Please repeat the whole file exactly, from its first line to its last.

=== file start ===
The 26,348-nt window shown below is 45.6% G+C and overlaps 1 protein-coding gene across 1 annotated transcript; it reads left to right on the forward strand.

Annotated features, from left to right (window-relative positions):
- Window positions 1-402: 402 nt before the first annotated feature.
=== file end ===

The 26,348-nt window shown below is 45.6% G+C and overlaps 1 protein-coding gene across 1 annotated transcript; it reads left to right on the forward strand.

Annotated features, from left to right (window-relative positions):
- Window positions 1-402: 402 nt before the first annotated feature.